With no state court opinion construing the statute's elements, we must begin with the statute itself. Martinez-Martinez asserts that the statute's terms include structures ranging far beyond those traditionally conceived as a person's home, and include structures such as a person's temporary, as opposed to permanent, residence. Addressing each point in turn, we find that neither construction is worthy of credence. That the statute includes structures such as railroad cars or a lean-to made up of cardboard and other make-shift materials is not itself a fault for purposes of this case. Such structures are commonly used by the homeless as a shelter from the elements. That a structure may be dilapidated does not make it any less a person's home. Fault would only lie if the statute covered such structures without requiring that they be a person's present home.
Martinez-Martinez's repeated refrain that section 13-1211 covers “temporary residences” fares no better. His argument conflates two distinct concepts contained in section 13-1211: When section 13-1211 employs the word “temporary” it does so in relation to and to modify the term “structures,” not the length or duration of the person's residence. By noting that “temporary” as well as other types of “structures” were covered under the statute's prohibitions, the state legislature sought to capture as many structures as possible that individuals might use as their home, from buildings traditionally associated with a person's living quarters to such transitory structures as a tent or a lean-to.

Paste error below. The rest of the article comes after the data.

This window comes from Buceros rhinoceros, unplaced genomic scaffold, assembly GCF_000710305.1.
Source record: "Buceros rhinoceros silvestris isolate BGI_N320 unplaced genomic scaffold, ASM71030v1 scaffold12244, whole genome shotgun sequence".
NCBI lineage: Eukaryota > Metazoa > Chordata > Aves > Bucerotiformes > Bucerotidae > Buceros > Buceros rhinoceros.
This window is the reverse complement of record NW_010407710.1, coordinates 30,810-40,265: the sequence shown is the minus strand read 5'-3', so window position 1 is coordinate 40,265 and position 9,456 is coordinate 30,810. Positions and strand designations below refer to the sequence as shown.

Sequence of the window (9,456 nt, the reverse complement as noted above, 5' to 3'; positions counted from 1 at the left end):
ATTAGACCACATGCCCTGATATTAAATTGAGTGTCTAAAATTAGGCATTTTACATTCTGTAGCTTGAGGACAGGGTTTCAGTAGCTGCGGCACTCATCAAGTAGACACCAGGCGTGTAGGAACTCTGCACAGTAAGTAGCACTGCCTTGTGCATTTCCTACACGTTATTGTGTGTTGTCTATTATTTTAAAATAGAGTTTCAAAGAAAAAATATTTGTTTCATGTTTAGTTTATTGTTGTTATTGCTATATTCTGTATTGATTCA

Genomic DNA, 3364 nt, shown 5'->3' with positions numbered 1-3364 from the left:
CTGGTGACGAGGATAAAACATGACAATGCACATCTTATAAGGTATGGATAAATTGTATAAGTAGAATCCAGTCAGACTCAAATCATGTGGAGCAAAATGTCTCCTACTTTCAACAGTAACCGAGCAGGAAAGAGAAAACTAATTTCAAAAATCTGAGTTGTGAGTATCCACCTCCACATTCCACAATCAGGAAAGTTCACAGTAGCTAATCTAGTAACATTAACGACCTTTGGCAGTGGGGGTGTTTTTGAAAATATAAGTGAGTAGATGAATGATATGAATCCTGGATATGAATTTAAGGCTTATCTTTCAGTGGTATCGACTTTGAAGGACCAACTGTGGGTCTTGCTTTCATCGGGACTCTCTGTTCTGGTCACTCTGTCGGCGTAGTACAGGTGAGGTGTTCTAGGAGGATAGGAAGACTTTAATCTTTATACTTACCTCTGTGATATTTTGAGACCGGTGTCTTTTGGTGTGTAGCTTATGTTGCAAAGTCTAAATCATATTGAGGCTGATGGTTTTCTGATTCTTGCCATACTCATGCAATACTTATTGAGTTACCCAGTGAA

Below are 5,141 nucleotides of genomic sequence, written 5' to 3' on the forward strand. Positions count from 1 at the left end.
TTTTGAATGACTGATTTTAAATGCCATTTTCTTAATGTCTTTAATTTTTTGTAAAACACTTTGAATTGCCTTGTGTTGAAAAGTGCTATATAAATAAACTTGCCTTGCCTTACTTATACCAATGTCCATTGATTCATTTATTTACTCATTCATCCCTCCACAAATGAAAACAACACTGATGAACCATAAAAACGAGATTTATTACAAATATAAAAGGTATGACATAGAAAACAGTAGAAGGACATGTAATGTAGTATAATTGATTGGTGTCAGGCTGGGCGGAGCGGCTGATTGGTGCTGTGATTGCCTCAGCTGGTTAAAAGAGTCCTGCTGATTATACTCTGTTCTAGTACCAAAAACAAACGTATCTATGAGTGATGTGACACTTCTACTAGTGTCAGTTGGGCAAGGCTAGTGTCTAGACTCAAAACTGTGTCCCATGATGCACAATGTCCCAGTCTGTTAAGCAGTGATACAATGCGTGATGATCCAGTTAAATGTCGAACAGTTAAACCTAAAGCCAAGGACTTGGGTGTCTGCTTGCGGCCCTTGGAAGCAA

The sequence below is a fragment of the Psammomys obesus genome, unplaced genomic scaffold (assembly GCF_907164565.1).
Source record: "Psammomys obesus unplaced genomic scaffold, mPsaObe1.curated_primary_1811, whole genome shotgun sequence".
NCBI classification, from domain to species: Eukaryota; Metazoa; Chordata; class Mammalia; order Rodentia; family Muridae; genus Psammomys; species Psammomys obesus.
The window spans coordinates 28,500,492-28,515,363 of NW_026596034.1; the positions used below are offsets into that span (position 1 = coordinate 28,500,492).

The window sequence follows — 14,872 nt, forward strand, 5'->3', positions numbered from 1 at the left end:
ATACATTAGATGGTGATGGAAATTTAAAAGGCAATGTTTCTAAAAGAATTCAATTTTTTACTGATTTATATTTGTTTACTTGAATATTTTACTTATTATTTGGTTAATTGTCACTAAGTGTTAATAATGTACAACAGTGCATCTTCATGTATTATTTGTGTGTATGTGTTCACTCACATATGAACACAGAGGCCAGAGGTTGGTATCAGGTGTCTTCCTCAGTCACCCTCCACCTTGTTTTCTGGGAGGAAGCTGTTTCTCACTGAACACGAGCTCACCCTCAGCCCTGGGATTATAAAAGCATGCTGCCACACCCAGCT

When speaking of the nature of the residence-the occupancy question that is central to the question presented in this case-the statute covers those structures “adapted for both human residence or lodging.” That the structure is one that has been “adapted” for human residence could certainly connote that the structure is presently being used for such residence. The word adapt is written in the past tense, meaning that whatever made the structure a residence or lodging occurred before the offense in question took place. Indeed, the word adapted is defined as “fitted.” Oxford English Dictionary (2nd ed.1989). If something has been fitted as a residence one could reasonably envision it as currently serving as one as well. That being said, adapted can also simply denote that the structure is capable of being inhabited, not that it is, in fact, inhabited. The dictionary defines adapted as also meaning “fit” or “suitable.” Id. If something is simply capable of being a residence, instead of actually serving as one, then the commission of the offense under Arizona law would not square with our holding in Cortez-Arias; it would be difficult to conceive of a sufficiently close connection existing between a person and a currently unoccupied, uninhabited structure (even if it is capable of being used as a residence at any time). Under the reasoning of Cortez-Arias, for there to be a threat to one's person, the structure attacked by a firearm must have an individual whose sense of self is closely connected to that structure; the only instance in which we have found such a close connection is when the structure is someone's current home.